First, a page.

AP Exam Glitches and a Game of Monopoly

Updated: Jun 16

On May 17, The College Board announced a “backup email submission process for browser-based exams” on their page for AP Coronavirus Updates. Advanced Placement (AP) is a program created by the College Board offering college-level curricula and exams to high school students. The exams are scored on a scale of one to five, with a score of three and above considered passing. A high exam score can grant placement and course credit in college, but high school credit for these courses is often weighted as well, meaning that the grades are out of five points rather than four. Grade point average (GPA) is naturally one of the considerations on which college admissions are based, thus highlighting the AP program as a cornerstone of American education and adolescent anxieties. In fact, last year, just under 1.25 million U.S. public high school seniors from the class of 2019 took at least one AP exam, with nearly 5 million exams administered in total. To ensure security and validity, these tests are traditionally administered in public settings under the watchful eye of one or several proctors. With in-person classes suspended and social gatherings banned came the question of if and how these exams would be administered.


In mid-March, senior vice president for Advanced Placement Program and Instruction Trevor Packer confirmed the development of at-home AP exams and extensive security measures to ensure fairness during the two-week testing period from Monday, May 11 to 22. Hours-long exams would be replaced by one or two prose-based questions, ranging from 45 to 25 to 15 minutes long. His infamous Twitter account, which many students have wryly depended on for AP updates since 2011, was flooded with national concern over internet access, study/testing environment, adequate preparation (or lack thereof), and testing security. “The AP Physics C: Mechanics exam has just been completed by ~50,000 inspiring students who took an AP exam in a way different from any of us expected this year,” dutifully reported Packer to his 64.5k following on the morning of May 11. “Congratulations to these students for making history!”


Though Packer alleged that just two percent encountered issues submitting responses, as the days continued, more and more students found fault with error messages and frozen submission buttons (Cohen, 2020). Students took to social media and forums such as TikTok and Reddit to express outrage, frustration, and straight-up tears over their now-invalid hard work. This last week of AP testing, which began on Monday, May 18, was assured by The College Board to have a back-up email option in the immediacy of a case in which browser submission had gone awry. Nonetheless, incidents during the first week of testing would not be compensated, and hard-earned answers would not be accepted; AP students from May 11 to 15 would have to take a make-up test in June.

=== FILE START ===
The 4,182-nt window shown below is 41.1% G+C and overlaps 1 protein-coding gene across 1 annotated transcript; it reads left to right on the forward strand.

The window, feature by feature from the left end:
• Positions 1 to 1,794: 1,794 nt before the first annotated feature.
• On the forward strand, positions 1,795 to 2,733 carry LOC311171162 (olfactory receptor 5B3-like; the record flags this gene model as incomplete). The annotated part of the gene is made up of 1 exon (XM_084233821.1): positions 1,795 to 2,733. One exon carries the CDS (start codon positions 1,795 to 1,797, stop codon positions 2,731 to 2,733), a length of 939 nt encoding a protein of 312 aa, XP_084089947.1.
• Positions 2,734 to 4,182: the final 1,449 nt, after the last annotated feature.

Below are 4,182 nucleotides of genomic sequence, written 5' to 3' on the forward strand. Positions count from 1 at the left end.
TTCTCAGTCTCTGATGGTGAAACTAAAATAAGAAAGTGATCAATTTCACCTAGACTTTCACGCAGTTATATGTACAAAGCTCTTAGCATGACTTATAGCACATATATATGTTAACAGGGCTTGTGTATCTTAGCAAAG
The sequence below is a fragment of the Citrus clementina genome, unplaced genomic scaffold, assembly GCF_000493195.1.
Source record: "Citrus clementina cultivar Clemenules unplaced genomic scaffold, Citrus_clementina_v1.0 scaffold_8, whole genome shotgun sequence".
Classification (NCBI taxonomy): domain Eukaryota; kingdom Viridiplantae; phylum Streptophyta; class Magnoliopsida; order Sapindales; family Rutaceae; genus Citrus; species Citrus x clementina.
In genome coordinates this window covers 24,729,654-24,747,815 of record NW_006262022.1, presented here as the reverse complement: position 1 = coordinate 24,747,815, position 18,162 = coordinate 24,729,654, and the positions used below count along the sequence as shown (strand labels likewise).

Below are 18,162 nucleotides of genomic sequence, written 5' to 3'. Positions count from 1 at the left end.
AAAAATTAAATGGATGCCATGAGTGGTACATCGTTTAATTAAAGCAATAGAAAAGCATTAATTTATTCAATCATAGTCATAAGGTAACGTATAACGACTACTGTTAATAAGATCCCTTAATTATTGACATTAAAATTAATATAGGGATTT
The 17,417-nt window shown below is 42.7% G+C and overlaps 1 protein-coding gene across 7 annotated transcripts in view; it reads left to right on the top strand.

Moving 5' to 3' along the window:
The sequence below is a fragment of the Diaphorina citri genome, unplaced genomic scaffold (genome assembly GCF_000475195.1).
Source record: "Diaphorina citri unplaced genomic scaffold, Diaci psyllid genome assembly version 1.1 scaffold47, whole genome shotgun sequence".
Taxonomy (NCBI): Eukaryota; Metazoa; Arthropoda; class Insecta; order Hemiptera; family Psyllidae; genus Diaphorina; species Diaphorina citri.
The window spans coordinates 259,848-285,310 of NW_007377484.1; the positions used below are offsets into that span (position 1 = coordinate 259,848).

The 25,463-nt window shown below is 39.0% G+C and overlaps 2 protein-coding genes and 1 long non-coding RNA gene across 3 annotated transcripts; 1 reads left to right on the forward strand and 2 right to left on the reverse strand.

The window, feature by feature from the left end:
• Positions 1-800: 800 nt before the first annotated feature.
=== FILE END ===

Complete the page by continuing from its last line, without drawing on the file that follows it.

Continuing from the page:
While some are taking this situation lightly, viewing the first exam as a test drive, other students are far from it. Without federal assistance, these exams clock in at 94 dollars apiece, a hefty price for a minutes-long, online exam administered by an alleged “not-for-profit” organization. In fact, in 2018, the AP program brought in nearly 483 million in revenue, and The College Board has previously faced much scrutiny over its high exam costs potentially contributing to educational and socioeconomic disparity over the decades (ProPublica, 2020). Dryly referring to the "not-for-profit" organization as a business, students have brought The College Board under criticism for botching a simple submission browser, thereby failing to deliver on their "product" in spite of enormous financial means.


Nonetheless, though fees can be waived or reduced for qualifying students, The College Board, which also administers the SAT, maintains a monopoly over the American education system and plays a major role in determining the future of our young Americans. As the face of our nation’s education system, perhaps this organization would be better off paying closer attention to SAT scandals and its CEO's 1.5 million dollar paycheck. But then again, maybe those dollar signs are what represent American education best. And a mini sting operation on Reddit is probably the most efficient use of time and resources (Kircher, 2020). Right, r/dinosauce313?



References


Cohen, L. (2020, May 16). "Outdated browsers" prevented thousands of high schoolers from submitting AP exams. CBS News. Retrieved May 18, 2020, from https://www.cbsnews.com/news/outdated-browsers-prevented-thousands-of-high-schoolers-from-being-able-to-submit-ap-exams/.

Kircher, M. (2020, May 17). Students Think the College Board Is Running a Reddit Sting to Catch AP Test Cheaters. Vulture. Retrieved May 18, 2020, from https://www.vulture.com/2020/05/college-board-fake-reddit-account-ap-test-cheaters.html.

Schwenke, K. et al. (2020, April 14). Nonprofit Explorer. ProPublica. Retrieved May 18, 2020, from https://projects.propublica.org/nonprofits/organizations/131623965.


#apexams #aps #collegeboard #education #standardizedtests #educationsystem


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